Perfecting Service Management

Issue #45

Tuesday, May 25, 2004

Exploring Outsourcing: The Request for Proposal
by Kurt Jensen

In the first article of this series, we explored the basics of outsourcing, defined in simple terms as paying someone else to do a job. This article will focus on one method of exploring outsourcing: the Request for Proposal (RFP).

The RFP is a document that details the job and asks vendors to submit a proposal describing how they will do it and for how much. It sounds simple enough; however creating an RFP that accurately describes the job, outlines service levels and produces meaningful proposals can be challenging. Providing too much 'grey area' in the RFP can result in responses that take a disproportionate amount of time to analyze, while being too restrictive may result in missing qualitative features, new discoveries or may even cause the vendor to disqualify themselves prematurely. Keep in mind receiving an RFP is an opportunity for the recipient and can take considerable resources to address. The creation of the RFP is a critical component, which if done properly, will serve all parties effectively and efficiently.

RFP Contents

The RFP must contain well organized sections designed to address the structure and content of the response.

Executive Summary – Describes the central reason for the RFP, contents and contains information about the requester. This is the 'first impression' page or section.

Governing Rules – Contains rules of engagement, legal language and any special provisions which apply to specific circumstances.

Scope of Work – Outlines what the job entails and describes how the work is generated. This section contains details unique to the work, vendor/requester responsibilities and contracted expectations/performance levels. Needless to say, this is an extremely important section!

Proposal Format – Provides guidance regarding content and structure of the respondent's proposal. Balancing grey area against restrictions plays a significant role in this section.

Proposal Submission – Informs the recipient of the schedule, where to send submissions and other post response rules.

Appendices – These sections contain virtually anything deemed to be beneficial to the recipient, such as forecasts, nature of inquiries or a procedural walk-through.

Creating an RFP takes considerable time and requires considerable thought. Being crisp, clear and concise will not only result in a better RFP, but it will also help you identify issues that may need more thought internally. After all, if you cannot describe it easily, how can you expect an outsourcer to do it?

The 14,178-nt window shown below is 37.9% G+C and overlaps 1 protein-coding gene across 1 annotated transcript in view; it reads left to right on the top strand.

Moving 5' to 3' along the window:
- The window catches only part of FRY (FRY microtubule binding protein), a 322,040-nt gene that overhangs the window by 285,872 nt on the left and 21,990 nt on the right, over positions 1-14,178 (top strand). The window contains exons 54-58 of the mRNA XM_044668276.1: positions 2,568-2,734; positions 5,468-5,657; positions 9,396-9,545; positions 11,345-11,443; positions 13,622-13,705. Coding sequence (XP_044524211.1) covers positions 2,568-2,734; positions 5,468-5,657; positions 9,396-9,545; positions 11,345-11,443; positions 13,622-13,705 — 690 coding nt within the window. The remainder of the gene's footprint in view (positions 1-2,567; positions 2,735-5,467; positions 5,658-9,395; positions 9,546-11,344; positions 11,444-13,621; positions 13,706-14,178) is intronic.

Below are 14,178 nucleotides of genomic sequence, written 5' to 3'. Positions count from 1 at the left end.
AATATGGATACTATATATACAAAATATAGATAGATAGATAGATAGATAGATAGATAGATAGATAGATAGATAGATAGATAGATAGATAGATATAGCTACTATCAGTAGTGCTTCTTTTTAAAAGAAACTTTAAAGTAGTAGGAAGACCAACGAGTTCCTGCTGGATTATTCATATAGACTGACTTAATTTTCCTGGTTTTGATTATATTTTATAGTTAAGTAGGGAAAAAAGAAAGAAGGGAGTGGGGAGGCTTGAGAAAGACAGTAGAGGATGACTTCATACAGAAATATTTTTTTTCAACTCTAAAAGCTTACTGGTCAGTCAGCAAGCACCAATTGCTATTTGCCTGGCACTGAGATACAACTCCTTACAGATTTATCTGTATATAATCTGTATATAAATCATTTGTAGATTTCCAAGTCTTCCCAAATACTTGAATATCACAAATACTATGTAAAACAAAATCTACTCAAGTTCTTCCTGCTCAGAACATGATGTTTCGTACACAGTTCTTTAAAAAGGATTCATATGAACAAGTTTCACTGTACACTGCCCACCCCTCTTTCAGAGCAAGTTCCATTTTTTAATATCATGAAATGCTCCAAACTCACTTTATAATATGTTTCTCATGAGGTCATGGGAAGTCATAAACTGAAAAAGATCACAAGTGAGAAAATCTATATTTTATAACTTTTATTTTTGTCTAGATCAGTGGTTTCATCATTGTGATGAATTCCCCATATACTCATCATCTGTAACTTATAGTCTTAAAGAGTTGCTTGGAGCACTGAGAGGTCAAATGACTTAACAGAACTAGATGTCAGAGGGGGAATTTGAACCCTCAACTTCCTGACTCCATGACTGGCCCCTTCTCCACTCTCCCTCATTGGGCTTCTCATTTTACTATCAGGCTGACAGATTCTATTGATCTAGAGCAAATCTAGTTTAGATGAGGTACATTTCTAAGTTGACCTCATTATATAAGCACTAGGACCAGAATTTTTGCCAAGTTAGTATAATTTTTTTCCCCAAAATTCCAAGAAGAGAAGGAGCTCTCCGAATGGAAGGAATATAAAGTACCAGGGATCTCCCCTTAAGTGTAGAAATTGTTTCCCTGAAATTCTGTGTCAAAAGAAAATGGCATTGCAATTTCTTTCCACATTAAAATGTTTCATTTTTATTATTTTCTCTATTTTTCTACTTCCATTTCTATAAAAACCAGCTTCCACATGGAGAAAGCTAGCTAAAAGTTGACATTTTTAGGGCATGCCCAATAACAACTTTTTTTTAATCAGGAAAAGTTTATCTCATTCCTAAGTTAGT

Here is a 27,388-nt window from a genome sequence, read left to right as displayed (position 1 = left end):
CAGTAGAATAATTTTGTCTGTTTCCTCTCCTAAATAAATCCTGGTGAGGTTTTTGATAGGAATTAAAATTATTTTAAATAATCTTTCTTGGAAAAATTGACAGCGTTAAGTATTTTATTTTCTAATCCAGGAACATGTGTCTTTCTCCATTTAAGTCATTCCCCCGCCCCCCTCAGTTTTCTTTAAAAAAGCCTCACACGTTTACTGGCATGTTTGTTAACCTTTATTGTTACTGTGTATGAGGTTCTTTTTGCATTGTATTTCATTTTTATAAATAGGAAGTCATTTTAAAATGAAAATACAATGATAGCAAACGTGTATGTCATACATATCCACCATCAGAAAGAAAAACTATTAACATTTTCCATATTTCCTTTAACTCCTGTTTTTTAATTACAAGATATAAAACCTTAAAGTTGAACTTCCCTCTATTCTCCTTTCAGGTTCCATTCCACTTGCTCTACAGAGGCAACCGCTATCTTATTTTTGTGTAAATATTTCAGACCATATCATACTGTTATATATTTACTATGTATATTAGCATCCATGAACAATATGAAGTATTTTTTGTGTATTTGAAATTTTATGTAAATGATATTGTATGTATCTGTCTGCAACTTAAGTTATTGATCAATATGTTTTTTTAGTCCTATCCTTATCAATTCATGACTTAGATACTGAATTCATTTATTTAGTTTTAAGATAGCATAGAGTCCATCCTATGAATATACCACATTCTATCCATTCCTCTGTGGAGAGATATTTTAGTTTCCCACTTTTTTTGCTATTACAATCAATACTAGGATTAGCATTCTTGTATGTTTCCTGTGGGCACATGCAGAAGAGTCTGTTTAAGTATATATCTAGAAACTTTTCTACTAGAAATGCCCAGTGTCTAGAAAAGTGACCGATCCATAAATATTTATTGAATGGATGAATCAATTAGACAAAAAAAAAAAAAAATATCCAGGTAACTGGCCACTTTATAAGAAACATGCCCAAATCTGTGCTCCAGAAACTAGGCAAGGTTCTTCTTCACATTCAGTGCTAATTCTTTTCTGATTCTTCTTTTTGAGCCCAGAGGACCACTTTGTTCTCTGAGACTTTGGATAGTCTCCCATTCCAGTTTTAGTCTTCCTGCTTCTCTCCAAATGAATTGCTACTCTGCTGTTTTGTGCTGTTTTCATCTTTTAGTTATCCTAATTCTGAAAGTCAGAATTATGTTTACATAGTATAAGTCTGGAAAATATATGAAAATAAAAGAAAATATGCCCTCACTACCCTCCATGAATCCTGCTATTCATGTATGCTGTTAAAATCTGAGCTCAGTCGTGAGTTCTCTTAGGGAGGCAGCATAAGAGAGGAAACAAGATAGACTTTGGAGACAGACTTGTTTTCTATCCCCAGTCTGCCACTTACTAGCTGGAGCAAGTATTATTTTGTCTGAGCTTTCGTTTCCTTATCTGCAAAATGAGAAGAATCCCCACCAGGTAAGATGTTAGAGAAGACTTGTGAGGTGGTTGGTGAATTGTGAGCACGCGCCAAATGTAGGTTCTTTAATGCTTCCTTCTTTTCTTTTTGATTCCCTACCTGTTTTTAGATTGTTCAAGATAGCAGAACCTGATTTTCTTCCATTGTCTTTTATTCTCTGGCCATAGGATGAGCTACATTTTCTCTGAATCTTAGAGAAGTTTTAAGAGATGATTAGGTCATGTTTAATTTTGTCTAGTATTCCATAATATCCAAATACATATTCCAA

Whether you decide to write an RFP in-house or engage assistance, managing the potential flood of information contained in responses begins with the RFP creation process. In the next article we will wade through that flood and get to the next step, "Selecting Oral Interview Candidates."

If you are thinking about outsourcing, we can help you manage the process (while you focus on your business!) - feel free to contact us.

View previous articles in this series

Managing the Enterprise Customer Relationship(Part 7): It's Not What You Say But How you Say It
by Craig Bailey and Lauren Weiss

Words are very powerful communication tools, critical for conveying ideas. The words you choose, the order you use them in, and the method you use to convey them are all important considerations in making sure you best communicate your message.

Consider the phrase "awful pretty." Now, let's take those same words in a different order: "pretty awful." While this may be a crude example, it demonstrates that the words we use and the order in which we use these words can have a dramatic impact on the message received. Now let's apply this to our topic of "Managing the Enterprise Customer Relationship."

If you are in charge of managing an enterprise customer relationship, you certainly have had the unpleasant opportunity to deliver less than stellar news to a client. Perhaps it was a broken promise or a missed performance level. Your ability to properly communicate this information to the customer will determine if you maintain credibility with the client or not.